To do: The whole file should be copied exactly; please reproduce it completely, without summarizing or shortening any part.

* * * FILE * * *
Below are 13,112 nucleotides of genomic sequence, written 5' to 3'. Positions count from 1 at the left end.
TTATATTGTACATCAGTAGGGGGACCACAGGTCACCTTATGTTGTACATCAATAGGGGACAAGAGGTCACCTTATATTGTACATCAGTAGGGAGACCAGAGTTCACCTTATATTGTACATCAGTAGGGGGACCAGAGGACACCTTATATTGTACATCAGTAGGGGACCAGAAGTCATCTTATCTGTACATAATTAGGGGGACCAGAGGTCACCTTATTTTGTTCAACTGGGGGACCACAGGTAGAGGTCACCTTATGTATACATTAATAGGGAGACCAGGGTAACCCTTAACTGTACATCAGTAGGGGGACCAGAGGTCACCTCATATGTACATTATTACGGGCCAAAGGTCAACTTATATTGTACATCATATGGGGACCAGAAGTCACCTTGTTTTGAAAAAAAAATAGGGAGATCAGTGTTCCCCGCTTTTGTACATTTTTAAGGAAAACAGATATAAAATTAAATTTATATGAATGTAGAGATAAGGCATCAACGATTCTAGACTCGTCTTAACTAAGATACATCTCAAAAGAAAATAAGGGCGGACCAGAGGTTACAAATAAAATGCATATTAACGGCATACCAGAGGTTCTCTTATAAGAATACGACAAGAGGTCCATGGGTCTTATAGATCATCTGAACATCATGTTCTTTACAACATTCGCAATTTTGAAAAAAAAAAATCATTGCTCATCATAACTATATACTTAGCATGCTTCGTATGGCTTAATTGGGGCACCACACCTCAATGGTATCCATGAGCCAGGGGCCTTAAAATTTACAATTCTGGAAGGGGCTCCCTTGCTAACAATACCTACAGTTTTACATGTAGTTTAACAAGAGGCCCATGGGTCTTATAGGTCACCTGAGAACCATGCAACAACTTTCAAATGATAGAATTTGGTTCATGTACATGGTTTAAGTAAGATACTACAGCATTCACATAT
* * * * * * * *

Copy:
Below are 13,112 nucleotides of genomic sequence, written 5' to 3'. Positions count from 1 at the left end.
TTATATTGTACATCAGTAGGGGGACCACAGGTCACCTTATGTTGTACATCAATAGGGGACAAGAGGTCACCTTATATTGTACATCAGTAGGGAGACCAGAGTTCACCTTATATTGTACATCAGTAGGGGGACCAGAGGACACCTTATATTGTACATCAGTAGGGGACCAGAAGTCATCTTATCTGTACATAATTAGGGGGACCAGAGGTCACCTTATTTTGTTCAACTGGGGGACCACAGGTAGAGGTCACCTTATGTATACATTAATAGGGAGACCAGGGTAACCCTTAACTGTACATCAGTAGGGGGACCAGAGGTCACCTCATATGTACATTATTACGGGCCAAAGGTCAACTTATATTGTACATCATATGGGGACCAGAAGTCACCTTGTTTTGAAAAAAAAATAGGGAGATCAGTGTTCCCCGCTTTTGTACATTTTTAAGGAAAACAGATATAAAATTAAATTTATATGAATGTAGAGATAAGGCATCAACGATTCTAGACTCGTCTTAACTAAGATACATCTCAAAAGAAAATAAGGGCGGACCAGAGGTTACAAATAAAATGCATATTAACGGCATACCAGAGGTTCTCTTATAAGAATACGACAAGAGGTCCATGGGTCTTATAGATCATCTGAACATCATGTTCTTTACAACATTCGCAATTTTGAAAAAAAAAAATCATTGCTCATCATAACTATATACTTAGCATGCTTCGTATGGCTTAATTGGGGCACCACACCTCAATGGTATCCATGAGCCAGGGGCCTTAAAATTTACAATTCTGGAAGGGGCTCCCTTGCTAACAATACCTACAGTTTTACATGTAGTTTAACAAGAGGCCCATGGGTCTTATAGGTCACCTGAGAACCATGCAACAACTTTCAAATGATAGAATTTGGTTCATGTACATGGTTTAAGTAAGATACTACAGCATTCACATAT